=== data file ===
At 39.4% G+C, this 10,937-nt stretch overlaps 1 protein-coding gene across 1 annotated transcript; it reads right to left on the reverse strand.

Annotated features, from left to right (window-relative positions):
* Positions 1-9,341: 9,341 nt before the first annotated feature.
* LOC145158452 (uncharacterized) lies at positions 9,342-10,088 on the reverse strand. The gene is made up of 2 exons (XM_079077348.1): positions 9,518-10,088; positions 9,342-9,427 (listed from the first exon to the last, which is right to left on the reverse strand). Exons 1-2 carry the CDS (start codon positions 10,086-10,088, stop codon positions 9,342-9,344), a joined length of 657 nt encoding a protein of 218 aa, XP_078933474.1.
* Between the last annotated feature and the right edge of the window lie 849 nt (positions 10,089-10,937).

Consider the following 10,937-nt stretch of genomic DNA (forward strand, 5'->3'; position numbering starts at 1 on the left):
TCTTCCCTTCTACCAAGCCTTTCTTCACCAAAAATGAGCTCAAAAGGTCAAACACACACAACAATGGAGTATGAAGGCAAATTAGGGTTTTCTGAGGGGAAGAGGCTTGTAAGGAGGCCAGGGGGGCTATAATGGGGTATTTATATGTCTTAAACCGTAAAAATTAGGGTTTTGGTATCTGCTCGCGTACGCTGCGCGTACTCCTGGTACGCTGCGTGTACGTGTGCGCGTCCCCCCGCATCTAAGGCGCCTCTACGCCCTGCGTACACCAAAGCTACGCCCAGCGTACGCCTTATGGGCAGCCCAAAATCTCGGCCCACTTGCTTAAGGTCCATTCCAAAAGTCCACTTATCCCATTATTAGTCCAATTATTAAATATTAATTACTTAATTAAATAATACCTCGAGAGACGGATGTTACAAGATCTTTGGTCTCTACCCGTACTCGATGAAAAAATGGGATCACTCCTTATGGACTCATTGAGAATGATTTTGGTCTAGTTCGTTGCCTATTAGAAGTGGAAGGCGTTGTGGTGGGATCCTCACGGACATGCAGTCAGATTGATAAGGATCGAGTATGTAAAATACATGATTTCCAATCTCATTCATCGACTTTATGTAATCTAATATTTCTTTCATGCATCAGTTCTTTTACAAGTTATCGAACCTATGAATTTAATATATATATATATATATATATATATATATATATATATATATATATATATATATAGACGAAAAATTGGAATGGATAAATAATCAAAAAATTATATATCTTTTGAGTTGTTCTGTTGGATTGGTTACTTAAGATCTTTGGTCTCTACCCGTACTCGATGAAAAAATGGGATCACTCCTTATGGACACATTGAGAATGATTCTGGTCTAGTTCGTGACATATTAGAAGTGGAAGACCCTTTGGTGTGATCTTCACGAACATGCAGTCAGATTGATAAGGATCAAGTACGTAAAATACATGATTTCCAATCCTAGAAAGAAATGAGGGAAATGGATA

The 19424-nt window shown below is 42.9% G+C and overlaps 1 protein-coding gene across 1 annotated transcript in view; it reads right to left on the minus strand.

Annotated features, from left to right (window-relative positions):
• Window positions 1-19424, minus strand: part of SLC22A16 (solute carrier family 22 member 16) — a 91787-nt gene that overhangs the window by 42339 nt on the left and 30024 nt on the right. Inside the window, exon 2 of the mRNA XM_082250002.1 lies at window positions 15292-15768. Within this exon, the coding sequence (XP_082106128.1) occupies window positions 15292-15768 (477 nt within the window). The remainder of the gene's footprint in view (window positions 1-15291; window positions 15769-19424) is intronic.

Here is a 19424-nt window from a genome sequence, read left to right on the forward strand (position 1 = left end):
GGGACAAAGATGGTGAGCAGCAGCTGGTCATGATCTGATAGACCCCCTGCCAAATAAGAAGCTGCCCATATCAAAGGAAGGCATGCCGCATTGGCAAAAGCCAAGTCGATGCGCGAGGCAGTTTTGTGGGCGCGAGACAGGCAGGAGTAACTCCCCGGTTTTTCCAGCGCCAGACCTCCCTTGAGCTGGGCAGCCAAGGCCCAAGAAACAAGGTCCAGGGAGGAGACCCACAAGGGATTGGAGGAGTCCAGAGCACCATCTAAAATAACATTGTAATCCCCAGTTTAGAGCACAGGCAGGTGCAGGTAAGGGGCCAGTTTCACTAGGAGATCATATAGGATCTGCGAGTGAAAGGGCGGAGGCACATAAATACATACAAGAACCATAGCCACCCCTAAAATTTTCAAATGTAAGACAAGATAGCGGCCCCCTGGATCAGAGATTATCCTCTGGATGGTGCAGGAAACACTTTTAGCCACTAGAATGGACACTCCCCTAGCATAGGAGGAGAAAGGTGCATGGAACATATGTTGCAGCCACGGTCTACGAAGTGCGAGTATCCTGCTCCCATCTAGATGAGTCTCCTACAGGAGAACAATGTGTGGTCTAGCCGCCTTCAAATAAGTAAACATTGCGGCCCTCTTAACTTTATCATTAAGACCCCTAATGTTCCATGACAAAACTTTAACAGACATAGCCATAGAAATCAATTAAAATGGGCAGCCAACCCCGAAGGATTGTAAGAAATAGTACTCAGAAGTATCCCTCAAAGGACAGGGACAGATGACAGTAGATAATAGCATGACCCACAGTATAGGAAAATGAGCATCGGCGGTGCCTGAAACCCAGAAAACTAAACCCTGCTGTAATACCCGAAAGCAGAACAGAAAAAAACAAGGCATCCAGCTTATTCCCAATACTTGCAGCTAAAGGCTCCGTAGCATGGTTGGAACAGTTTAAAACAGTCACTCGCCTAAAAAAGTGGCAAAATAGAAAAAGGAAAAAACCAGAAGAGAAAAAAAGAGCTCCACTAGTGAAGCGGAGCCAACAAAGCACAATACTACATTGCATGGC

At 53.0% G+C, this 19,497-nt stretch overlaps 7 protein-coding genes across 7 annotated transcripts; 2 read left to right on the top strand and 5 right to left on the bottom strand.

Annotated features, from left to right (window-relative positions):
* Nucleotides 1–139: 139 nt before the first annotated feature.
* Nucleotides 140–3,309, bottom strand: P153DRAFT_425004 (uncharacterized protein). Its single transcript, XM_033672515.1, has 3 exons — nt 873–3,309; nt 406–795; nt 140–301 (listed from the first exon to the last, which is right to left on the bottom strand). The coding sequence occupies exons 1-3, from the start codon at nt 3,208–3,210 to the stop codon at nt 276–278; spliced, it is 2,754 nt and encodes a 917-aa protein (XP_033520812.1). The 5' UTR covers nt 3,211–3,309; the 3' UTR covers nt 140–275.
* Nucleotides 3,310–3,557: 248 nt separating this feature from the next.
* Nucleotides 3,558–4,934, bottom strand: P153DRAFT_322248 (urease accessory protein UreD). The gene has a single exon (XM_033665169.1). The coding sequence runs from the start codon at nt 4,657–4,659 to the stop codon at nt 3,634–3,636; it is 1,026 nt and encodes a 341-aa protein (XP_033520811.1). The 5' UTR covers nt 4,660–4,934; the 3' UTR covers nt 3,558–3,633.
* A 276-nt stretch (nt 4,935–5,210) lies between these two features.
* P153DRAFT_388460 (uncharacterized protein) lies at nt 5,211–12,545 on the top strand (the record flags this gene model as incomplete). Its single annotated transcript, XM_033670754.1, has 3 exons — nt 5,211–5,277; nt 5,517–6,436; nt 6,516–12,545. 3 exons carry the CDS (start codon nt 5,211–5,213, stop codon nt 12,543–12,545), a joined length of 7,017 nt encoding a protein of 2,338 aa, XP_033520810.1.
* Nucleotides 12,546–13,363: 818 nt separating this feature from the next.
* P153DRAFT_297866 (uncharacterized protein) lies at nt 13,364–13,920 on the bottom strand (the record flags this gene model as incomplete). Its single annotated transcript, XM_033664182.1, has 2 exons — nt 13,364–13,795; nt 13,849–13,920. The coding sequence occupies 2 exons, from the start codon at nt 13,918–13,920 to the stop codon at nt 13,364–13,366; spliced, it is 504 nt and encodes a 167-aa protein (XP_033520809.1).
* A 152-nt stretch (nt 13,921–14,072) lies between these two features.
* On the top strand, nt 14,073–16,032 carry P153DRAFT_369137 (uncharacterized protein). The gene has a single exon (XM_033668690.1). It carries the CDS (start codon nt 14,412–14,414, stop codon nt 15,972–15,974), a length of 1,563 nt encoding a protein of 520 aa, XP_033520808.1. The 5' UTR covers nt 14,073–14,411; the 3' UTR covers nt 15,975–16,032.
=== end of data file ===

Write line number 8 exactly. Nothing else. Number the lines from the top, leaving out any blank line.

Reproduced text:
The 19424-nt window shown below is 42.9% G+C and overlaps 1 protein-coding gene across 1 annotated transcript in view; it reads right to left on the minus strand.